racialized moral discourse circulating in the track-and-field community that constructs women of Color—and from African nations in particular—as suspect not only in terms of the perceived greater likelihood of intersex variation, but also in terms of their desperation to escape poverty, their vulnerability
Kathryn Henne and Madeleine Pape
Brian Wilson and Nicolien VanLuijk
[the spokesperson for the event] said the event will be an opportunity for teachers to discuss the Olympics from different perspectives—considering issues such as homelessness, poverty, and the government’s decision to spend $500,000 on its 2010 curriculum while also cutting grants for arts groups
Lyndsay M.C. Hayhurst, Lisa McIntosh Sundstrom and Emma Arksey
women in their programs face, such as gendered divisions of labour, poverty and a lack of transportation mobility (cf., Hayhurst, 2017 ). That is, and in line with previous work on the rise of the ‘Girl Effect’ discourse in broader SDP programming (cf., Hayhurst, 2011 , 2013 ), the onus continues to
allowing people to “play the victim…doesn’t matter what the situation is, feminism, race, poverty. Forget it…There are no excuses in Pat Summit’s world.” The film provides evidence of Jenkins’ assertion by recalling the story of how Summit benched Patricia Roberts, who was then the only black player on
Emma Seal and Emma Sherry
poverty, as a consequence of the program. Participant 9 stated, “I have learnt that it is important to be vigilant for violence against women.” Participant 1 related that “going forward I am going to be more confident in everything I do, I will stand up for my rights because PNG is a democratic country
Joshua I. Newman
against poverty and wars against the poor. Wars against ignorance and wars out of ignorance. My question is simple: Should we be at war, too, we, the scholars, the intellectuals? (p. 225) One war being fought by the scholars and intellectuals to which Latour refers is being waged on metaphysical
Mary G. McDonald
incarceration but in all its multidimensional elements including the continuation of black poverty and disproportionate attacks on black queer and trans people as well the demonization of undocumented immigrants ( Taylor, 2016 ). The 49ers did appear to publicly support Kaepernick’s attempts to raise awareness
Dani M. Moffit, Jamie L. Mansell and Anne C. Russ
Temple University Owls Athletic Training Society (OATS), committed to education and community involvement, formed a relationship with Lanning Square Elementary School (LSE). Located less than 10 miles from campus in Camden, NJ, a high incidence of poverty, violence, and one-parent families is the norm. Through a grant, OATS adopted the fifth-grade classes at LSE for 1 year, beginning with letter exchanges between OATS students and elementary students. OATS traveled to LSE for their holiday party, met their pen pals, and provided healthy snacks. In the spring, the LSE completed a health/wellness unit and visited Temple. Students shared several health activities including learning about bones/muscles in the anatomy laboratory, stretching properly, and exercising. They received lunch and Temple mementos. OATS raised money the following year to continue the project. This allowed OATS and administrators to participate positively in our community, promote diversity, and introduce healthy lifestyles to youngsters.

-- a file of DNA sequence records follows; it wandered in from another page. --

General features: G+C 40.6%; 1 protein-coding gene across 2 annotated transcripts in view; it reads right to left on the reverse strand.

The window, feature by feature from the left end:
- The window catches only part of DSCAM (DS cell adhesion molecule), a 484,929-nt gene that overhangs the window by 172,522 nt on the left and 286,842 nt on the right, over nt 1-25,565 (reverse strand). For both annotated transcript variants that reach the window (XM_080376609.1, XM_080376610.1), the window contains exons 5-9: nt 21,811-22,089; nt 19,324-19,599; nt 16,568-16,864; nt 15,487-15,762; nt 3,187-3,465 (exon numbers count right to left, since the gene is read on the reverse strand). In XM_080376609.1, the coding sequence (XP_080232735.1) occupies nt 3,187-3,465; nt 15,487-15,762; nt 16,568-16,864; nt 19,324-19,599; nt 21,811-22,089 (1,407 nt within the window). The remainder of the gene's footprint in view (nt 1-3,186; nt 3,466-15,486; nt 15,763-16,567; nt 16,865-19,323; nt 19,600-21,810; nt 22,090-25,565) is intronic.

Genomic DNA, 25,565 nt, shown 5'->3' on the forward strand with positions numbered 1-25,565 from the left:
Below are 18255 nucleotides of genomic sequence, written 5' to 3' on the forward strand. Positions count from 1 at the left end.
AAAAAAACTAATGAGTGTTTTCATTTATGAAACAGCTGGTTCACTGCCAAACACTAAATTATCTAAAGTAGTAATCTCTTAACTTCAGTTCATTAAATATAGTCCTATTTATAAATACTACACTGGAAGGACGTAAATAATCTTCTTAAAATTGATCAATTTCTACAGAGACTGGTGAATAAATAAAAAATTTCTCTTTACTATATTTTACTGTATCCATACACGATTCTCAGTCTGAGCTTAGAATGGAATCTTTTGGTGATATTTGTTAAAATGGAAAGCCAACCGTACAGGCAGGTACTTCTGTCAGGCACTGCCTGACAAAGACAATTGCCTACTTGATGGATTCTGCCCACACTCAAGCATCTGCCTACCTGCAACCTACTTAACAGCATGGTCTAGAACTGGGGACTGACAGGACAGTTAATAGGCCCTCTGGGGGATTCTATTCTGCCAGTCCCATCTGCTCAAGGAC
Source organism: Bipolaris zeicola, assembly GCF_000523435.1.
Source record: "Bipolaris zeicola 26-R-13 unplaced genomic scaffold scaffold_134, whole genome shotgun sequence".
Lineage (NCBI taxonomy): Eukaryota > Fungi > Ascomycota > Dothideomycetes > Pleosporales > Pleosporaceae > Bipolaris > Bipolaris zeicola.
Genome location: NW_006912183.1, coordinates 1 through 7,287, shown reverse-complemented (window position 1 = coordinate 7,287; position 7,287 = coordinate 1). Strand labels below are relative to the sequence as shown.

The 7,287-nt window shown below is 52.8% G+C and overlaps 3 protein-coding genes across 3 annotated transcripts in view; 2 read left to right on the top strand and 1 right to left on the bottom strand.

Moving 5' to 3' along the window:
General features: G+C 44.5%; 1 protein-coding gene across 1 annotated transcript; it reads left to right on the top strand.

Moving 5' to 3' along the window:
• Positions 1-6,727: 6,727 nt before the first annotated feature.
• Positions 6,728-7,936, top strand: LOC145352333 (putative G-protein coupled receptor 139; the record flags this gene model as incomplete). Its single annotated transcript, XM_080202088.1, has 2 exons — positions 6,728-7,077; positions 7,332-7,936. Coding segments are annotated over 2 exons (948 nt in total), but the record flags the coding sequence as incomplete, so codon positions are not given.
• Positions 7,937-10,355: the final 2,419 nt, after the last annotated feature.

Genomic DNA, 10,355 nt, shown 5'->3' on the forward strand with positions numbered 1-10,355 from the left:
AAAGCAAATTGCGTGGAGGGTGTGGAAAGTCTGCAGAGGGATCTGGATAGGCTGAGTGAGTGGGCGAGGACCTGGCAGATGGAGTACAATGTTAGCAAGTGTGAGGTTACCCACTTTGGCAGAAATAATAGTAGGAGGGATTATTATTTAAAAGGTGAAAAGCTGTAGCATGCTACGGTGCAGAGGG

Danny O’Brien and Jess Ponting
This research analyzes a strategic approach to managing surf tourism in Papua New Guinea (PNG). Surf tourists travel to often remote destinations for the purpose of riding surfboards, and earlier research suggests the mismanagement of surf tourism in some destinations has resulted in significant deleterious impacts on host communities. The research question in this study addresses how surf tourism can be managed to achieve sustainable host community benefits in the context of a developing country. Primary data came from semistructured interviews and participant observation. The findings demonstrate how sport governing bodies can engage host communities in a collaborative framework for the sustainable utilization of sport tourism resources. The derived knowledge from this research may decrease host communities’ reliance on less sustainable commercial activities, and inform policy and practice on sustainable approaches to using sport tourism for community building and poverty alleviation.
Wendy Frisby, Susan Crawford and Therese Dorer
In contrast to traditional approaches to research, participatory action research calls for the active involvement of the community—including both the beneficiaries and providers of sport services—in defining research problems, executing interventions, interpreting results, and designing strategies to change existing power structures. The purpose of this paper was to analyze a participatory action research project designed to increase the access of women living below the poverty line and their families to local physical activity services. A framework developed by Green et al. (1995) formed the basis of the analysis. To place the analysis in context, the historical origins and theoretical assumptions underlying participatory action research were addressed. The case of the Women's Action Project demonstrated how the process can result in a more inclusive local sport system and, at the same time, provide a rich setting for examining organizational dynamics including collaborative decision-making, community partnerships, power imbalances, resource control, resistance to change, and nonhierarchical structures.